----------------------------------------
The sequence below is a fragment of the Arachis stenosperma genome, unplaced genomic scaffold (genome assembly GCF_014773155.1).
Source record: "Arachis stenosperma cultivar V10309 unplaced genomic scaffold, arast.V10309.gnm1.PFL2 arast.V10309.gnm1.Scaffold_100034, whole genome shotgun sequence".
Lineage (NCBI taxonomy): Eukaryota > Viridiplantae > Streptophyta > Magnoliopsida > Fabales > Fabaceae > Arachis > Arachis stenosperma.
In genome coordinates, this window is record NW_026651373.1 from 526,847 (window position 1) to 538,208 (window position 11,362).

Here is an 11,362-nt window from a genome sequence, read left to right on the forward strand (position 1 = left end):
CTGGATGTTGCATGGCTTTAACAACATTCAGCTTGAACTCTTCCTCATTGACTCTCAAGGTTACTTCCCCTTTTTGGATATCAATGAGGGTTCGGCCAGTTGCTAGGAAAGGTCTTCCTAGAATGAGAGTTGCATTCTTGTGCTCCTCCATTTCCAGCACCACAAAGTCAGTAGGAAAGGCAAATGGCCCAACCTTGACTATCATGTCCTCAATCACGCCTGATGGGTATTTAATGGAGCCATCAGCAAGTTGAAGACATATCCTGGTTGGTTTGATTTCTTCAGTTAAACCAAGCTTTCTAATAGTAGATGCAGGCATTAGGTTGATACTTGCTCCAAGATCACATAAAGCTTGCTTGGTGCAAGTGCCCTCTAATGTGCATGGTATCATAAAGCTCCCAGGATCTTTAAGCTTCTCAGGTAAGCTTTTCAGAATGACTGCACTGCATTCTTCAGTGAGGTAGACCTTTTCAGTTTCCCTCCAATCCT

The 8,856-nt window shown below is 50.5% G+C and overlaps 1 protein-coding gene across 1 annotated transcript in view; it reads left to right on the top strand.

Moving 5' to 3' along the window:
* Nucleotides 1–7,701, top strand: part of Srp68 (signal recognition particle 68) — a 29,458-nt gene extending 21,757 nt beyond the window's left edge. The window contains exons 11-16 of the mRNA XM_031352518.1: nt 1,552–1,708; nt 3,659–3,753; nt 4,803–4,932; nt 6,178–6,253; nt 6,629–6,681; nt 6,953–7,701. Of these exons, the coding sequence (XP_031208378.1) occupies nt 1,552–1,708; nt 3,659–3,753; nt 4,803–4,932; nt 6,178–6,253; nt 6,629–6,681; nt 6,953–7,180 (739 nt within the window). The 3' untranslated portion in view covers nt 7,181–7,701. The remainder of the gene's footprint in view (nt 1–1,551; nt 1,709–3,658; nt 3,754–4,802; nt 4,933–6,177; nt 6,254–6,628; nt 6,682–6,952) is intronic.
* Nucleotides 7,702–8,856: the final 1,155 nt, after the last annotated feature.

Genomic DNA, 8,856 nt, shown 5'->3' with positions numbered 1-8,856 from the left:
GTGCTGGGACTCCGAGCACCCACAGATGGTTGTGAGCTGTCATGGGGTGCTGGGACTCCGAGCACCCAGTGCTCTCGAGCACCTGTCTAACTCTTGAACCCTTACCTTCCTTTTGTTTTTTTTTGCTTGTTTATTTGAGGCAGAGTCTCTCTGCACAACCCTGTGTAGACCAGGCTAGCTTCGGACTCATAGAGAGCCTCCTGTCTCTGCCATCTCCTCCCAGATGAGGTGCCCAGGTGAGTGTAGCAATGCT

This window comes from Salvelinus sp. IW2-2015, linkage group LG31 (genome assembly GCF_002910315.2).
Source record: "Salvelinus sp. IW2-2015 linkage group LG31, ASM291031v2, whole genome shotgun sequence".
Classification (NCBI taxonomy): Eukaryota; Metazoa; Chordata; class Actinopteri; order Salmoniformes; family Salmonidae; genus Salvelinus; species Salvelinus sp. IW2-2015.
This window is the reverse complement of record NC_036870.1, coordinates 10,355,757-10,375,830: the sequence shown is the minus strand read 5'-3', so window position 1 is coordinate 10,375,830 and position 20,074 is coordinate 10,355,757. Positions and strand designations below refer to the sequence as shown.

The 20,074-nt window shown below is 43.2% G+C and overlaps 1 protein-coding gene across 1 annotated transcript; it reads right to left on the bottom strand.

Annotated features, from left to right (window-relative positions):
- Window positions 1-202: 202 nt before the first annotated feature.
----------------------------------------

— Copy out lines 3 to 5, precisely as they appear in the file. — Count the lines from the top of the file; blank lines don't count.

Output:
Lineage (NCBI taxonomy): Eukaryota > Viridiplantae > Streptophyta > Magnoliopsida > Fabales > Fabaceae > Arachis > Arachis stenosperma.
In genome coordinates, this window is record NW_026651373.1 from 526,847 (window position 1) to 538,208 (window position 11,362).

Here is an 11,362-nt window from a genome sequence, read left to right on the forward strand (position 1 = left end):